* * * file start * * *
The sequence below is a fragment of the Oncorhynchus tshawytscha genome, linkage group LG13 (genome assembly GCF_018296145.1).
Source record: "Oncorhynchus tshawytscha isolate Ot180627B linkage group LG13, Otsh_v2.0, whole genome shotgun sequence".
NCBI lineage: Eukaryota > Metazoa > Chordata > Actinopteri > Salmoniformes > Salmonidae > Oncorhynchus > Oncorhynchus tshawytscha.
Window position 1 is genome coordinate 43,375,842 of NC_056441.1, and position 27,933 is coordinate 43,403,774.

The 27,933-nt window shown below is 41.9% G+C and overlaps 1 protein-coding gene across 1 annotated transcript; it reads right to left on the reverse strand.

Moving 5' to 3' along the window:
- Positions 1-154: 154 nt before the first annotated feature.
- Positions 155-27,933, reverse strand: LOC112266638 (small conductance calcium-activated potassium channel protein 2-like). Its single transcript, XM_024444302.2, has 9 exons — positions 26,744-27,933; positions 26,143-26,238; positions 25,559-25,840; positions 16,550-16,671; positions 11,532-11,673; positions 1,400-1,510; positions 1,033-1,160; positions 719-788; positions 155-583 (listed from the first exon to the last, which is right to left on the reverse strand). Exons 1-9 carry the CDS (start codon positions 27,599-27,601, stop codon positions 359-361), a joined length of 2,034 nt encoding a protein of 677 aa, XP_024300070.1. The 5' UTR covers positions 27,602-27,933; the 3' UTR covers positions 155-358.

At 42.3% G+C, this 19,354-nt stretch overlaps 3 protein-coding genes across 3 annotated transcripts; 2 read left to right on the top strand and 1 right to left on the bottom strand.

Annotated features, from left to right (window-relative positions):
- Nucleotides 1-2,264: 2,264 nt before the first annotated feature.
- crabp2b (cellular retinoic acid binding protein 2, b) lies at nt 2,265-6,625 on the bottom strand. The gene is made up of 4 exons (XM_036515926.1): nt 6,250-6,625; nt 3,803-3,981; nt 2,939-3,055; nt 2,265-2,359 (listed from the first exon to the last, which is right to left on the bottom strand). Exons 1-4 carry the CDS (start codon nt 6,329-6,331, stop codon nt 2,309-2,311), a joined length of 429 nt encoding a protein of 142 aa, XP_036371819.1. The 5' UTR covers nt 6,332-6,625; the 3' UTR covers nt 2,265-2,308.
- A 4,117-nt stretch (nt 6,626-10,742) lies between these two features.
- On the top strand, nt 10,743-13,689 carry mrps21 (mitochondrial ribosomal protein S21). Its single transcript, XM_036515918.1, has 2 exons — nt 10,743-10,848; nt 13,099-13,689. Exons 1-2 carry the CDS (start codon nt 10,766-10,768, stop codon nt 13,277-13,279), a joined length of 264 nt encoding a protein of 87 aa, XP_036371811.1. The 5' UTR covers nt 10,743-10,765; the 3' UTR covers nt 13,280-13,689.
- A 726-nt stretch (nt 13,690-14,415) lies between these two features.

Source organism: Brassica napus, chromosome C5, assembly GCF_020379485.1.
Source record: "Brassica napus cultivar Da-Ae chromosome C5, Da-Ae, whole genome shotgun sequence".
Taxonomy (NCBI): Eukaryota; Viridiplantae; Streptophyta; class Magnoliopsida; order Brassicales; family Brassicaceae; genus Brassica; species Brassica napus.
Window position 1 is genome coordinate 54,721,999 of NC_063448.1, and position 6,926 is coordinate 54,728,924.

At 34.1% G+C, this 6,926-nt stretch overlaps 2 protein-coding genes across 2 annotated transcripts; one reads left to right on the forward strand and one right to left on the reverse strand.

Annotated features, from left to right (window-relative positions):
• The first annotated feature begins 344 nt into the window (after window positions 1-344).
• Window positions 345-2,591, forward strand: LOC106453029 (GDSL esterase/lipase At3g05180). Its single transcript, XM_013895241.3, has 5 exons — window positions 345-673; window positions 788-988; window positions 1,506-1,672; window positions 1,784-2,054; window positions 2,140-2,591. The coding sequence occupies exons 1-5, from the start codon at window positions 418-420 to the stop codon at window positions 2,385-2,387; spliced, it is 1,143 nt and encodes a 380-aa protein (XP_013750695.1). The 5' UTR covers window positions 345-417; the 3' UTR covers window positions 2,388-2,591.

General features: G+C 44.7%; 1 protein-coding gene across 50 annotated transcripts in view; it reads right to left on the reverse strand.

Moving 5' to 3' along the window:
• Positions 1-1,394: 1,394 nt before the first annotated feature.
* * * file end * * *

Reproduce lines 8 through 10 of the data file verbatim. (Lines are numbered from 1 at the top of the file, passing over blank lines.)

- Positions 155-27,933, reverse strand: LOC112266638 (small conductance calcium-activated potassium channel protein 2-like). Its single transcript, XM_024444302.2, has 9 exons — positions 26,744-27,933; positions 26,143-26,238; positions 25,559-25,840; positions 16,550-16,671; positions 11,532-11,673; positions 1,400-1,510; positions 1,033-1,160; positions 719-788; positions 155-583 (listed from the first exon to the last, which is right to left on the reverse strand). Exons 1-9 carry the CDS (start codon positions 27,599-27,601, stop codon positions 359-361), a joined length of 2,034 nt encoding a protein of 677 aa, XP_024300070.1. The 5' UTR covers positions 27,602-27,933; the 3' UTR covers positions 155-358.

At 42.3% G+C, this 19,354-nt stretch overlaps 3 protein-coding genes across 3 annotated transcripts; 2 read left to right on the top strand and 1 right to left on the bottom strand.

Annotated features, from left to right (window-relative positions):